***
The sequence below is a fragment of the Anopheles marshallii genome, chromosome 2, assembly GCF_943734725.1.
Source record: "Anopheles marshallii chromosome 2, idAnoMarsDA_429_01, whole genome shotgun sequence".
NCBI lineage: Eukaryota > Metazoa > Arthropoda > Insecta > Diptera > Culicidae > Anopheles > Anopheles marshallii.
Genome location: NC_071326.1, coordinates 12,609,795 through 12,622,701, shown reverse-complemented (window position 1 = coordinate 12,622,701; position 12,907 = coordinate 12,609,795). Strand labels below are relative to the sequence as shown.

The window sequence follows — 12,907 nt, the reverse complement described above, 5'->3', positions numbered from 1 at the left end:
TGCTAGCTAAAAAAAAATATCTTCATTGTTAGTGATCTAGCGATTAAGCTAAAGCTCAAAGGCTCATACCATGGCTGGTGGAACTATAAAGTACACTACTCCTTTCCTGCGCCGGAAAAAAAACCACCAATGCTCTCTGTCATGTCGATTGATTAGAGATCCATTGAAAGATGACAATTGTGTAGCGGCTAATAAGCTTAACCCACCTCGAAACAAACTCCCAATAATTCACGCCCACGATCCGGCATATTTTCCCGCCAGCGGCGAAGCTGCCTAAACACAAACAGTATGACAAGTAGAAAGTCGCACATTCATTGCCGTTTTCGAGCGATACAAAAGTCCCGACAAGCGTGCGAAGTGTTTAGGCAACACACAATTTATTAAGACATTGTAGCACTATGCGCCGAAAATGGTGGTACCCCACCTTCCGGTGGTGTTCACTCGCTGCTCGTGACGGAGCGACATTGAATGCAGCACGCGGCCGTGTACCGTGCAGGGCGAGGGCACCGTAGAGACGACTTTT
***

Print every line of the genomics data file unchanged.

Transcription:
The sequence below is a fragment of the Anopheles marshallii genome, chromosome 2, assembly GCF_943734725.1.
Source record: "Anopheles marshallii chromosome 2, idAnoMarsDA_429_01, whole genome shotgun sequence".
NCBI lineage: Eukaryota > Metazoa > Arthropoda > Insecta > Diptera > Culicidae > Anopheles > Anopheles marshallii.
Genome location: NC_071326.1, coordinates 12,609,795 through 12,622,701, shown reverse-complemented (window position 1 = coordinate 12,622,701; position 12,907 = coordinate 12,609,795). Strand labels below are relative to the sequence as shown.

The window sequence follows — 12,907 nt, the reverse complement described above, 5'->3', positions numbered from 1 at the left end:
TGCTAGCTAAAAAAAAATATCTTCATTGTTAGTGATCTAGCGATTAAGCTAAAGCTCAAAGGCTCATACCATGGCTGGTGGAACTATAAAGTACACTACTCCTTTCCTGCGCCGGAAAAAAAACCACCAATGCTCTCTGTCATGTCGATTGATTAGAGATCCATTGAAAGATGACAATTGTGTAGCGGCTAATAAGCTTAACCCACCTCGAAACAAACTCCCAATAATTCACGCCCACGATCCGGCATATTTTCCCGCCAGCGGCGAAGCTGCCTAAACACAAACAGTATGACAAGTAGAAAGTCGCACATTCATTGCCGTTTTCGAGCGATACAAAAGTCCCGACAAGCGTGCGAAGTGTTTAGGCAACACACAATTTATTAAGACATTGTAGCACTATGCGCCGAAAATGGTGGTACCCCACCTTCCGGTGGTGTTCACTCGCTGCTCGTGACGGAGCGACATTGAATGCAGCACGCGGCCGTGTACCGTGCAGGGCGAGGGCACCGTAGAGACGACTTTT